Sucking to inspire

Thirty years later, Green Jellÿ still suxx

By Gary Spencer

Photo: Green Jellÿ has developed a cult following for its outrageous live performances; photo: Melina Dellamarggio

Most musicians don’t set out to suck. But most musicians aren’t Bill Manspeaker, founding member of comedy rock band Green Jellÿ (pronounced “Jello”; the band was originally named Green Jellö, but changed its name as the result of a legal battle with the Kraft food trademark of the same name) best known for the 1993 MTV one-hit wonder “Three Little Pigs.” His goal was to put together the worst band in the world.

While he was a senior in a Buffalo, New York high school in the early 1980s, he got the inspiration to form a band with his friends.

“My goal was to have the crappiest band in the world,” Manspeaker says. “We didn’t know how to play any instruments, so I came up with this brilliant plan that we would make up our own songs—that way no one would know if we messed them up, and we’d wear costumes and let people throw food at us and tell us we suck to distract them from how bad the music was.”

After playing around the Buffalo area for a few years (including an impromptu gig outside his high school cafeteria on the day they were serving—you guessed it—green Jell-O), Manspeaker got another grand idea: getting the group “gonged” on the nationally syndicated TV program The Gong Show to prove that it was the worst band in the world.

But his car blew up on the way to the audition, and Manspeaker found himself stranded on the West Coast. He took a job at Tower Records and began gigging around Hollywood. A few years later, a chance meeting with a former coworker who was now working for a record label got Manspeaker an appointment with the company’s president.

“All of a sudden I had the [Zoo Entertainment] president’s attention and I tell him ‘I’ve got this band called Green Jellö, I dress up like a cow, people throw food at us and tell us we suck!’” Manspeaker remembers. “The president then asks me, ‘How much funding do you need for your project?’ I randomly blurted out, ‘$60,000!’. We got a record contract without anyone at the record company ever seeing or hearing the band, solely based on my story.”

Manspeaker took the advance and bought video cameras, lights and props and began to work on what would become an hour-long video featuring costumes, animation and songs from his self-proclaimed World’s Worst Band. Despite failing to impress record company executives with the end result, the company printed a mere 100 copies to send out to radio stations. What happened next was uncanny.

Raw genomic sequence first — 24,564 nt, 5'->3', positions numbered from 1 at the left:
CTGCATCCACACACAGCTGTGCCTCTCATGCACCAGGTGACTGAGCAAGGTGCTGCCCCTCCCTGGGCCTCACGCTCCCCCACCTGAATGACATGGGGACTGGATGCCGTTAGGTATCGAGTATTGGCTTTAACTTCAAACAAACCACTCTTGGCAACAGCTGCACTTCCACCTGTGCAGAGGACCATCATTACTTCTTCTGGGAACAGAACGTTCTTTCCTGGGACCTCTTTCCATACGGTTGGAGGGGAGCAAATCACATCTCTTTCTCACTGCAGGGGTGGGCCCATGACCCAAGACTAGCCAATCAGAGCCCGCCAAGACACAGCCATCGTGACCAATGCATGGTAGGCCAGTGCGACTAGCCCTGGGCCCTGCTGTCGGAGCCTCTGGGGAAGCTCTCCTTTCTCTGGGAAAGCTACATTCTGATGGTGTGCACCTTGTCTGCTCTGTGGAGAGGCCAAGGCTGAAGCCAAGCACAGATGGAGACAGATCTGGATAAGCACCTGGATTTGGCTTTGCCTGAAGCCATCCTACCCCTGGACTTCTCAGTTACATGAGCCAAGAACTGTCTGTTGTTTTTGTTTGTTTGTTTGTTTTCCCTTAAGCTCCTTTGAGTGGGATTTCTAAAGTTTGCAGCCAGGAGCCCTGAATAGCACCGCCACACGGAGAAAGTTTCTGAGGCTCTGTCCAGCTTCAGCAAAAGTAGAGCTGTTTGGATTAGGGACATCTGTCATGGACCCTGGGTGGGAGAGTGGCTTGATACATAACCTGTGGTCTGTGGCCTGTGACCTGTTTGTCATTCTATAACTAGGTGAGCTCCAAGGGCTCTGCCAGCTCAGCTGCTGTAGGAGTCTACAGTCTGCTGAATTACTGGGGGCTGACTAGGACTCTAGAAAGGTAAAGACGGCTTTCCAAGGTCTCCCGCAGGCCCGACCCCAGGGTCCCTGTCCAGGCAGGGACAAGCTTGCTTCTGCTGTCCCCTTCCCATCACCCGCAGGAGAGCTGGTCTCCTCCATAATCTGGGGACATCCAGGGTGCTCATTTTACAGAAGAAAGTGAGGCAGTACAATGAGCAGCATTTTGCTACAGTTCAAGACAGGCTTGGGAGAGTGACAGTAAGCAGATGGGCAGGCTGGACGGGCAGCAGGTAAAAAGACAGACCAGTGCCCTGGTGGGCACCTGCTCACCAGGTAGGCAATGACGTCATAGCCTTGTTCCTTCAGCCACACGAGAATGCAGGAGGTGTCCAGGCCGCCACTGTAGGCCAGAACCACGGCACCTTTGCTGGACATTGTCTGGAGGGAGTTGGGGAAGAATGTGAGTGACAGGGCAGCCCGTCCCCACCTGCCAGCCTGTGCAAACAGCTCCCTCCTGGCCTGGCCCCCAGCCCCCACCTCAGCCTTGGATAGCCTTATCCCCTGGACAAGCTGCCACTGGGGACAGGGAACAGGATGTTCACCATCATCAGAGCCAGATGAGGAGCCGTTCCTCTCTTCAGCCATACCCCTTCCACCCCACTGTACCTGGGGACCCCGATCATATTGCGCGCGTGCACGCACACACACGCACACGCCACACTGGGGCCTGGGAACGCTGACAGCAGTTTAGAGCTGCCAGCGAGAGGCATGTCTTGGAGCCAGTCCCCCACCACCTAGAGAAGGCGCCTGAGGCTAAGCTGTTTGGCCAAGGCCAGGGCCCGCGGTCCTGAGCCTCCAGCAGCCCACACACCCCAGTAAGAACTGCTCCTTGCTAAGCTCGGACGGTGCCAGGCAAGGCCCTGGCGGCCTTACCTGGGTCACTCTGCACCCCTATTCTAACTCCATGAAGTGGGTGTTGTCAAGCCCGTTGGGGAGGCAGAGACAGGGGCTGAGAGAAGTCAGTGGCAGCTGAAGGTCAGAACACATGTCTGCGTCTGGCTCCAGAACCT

“A blind DJ in Seattle put in the tape and the first song was ‘Three Little Pigs,’” Manspeaker remembers. “He said it was the worst song he’d ever heard and he played it on his show as a joke. But then he started getting requests for it. The record got picked up and sold 10,000 copies in one weekend.”

The radio success of “Three Little Pigs” led to the release of Green Jellö’s major label debut album, Cereal Killer, in 1993, which soon gave way to heavy rotation of the song’s video on MTV. The campy, primitive and cartoonesque “Three Little Pigs” video captured the imaginations of young viewers and the album would eventually go on to sell over two million copies. The band, armed with its costumes, props, puppets and gags were now a household name. But soon the demands of maintaining a touring band and pressures from record label executives would take a toll on Manspeaker.

“I was touring with 15 people and had a tour bus that cost $1,000 a day,” Manspeaker says. “I had an overhead of $20,000 just for the band. All of a sudden I had all kinds of drama stifling my creativity and everyone wanting a slice of the pie.”

Soon thereafter Manspeaker put an unofficial halt on the group to produce videos for the likes of Kiss, Marilyn Manson and Nickelodeon. In 2008, his then 13-year-old son suggested he resurrect the band and start touring again. Manspeaker set up a Facebook account and began amassing an army of musicians all over the country to perform as Green Jellÿ with him when he came to their towns. Seven years later, Manspeaker and his son fly out of Hollywood every weekend to perform for nostalgic and enthusiastic crowds all over the country.

“I have 630 band members,” Manspeaker says. “I have a Green Jellÿ band in every state across the U.S. as well as Canada and Mexico. My son and I hop on a plane to wherever it is we’re going and the band picks us up at the airport and we’ll play three shows that weekend with that local band of musicians, and on Sunday we fly back home. They get to wear the costumes and run around and have a great time.”

As far as Green Jellÿ’s upcoming live performance in Dayton, expect the band in full costumed regalia along pigs, puppets, messy food and general chaos.

“Expect a fun time—let the show take over and entertain you,” Manspeaker says. “It’s a punk rock puppet show. We’re all gonna sing the songs, bring people on the stage, mosh in a circle and have a story time while everyone sits on the beer soaked floor. And after their naps we’re gonna crank up the music and everyone’s gonna jump around and mosh some more!”

Green Jellÿ will perform Thursday, June 18 at Rockstar Pro Arena, 1106 E. Third Street in Dayton. Bearer of Bad News, Duderus and Abertooth Lincoln are also on the bill. Tickets for the all ages show are $10 in advance. Doors open at 6:30 p.m. For more information, please visit

Reach DCP freelance writer Gary Spencer at

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Gary Spencer is a graduate of Miami University and works in the performing arts, and believes that music is the best. Contact him at

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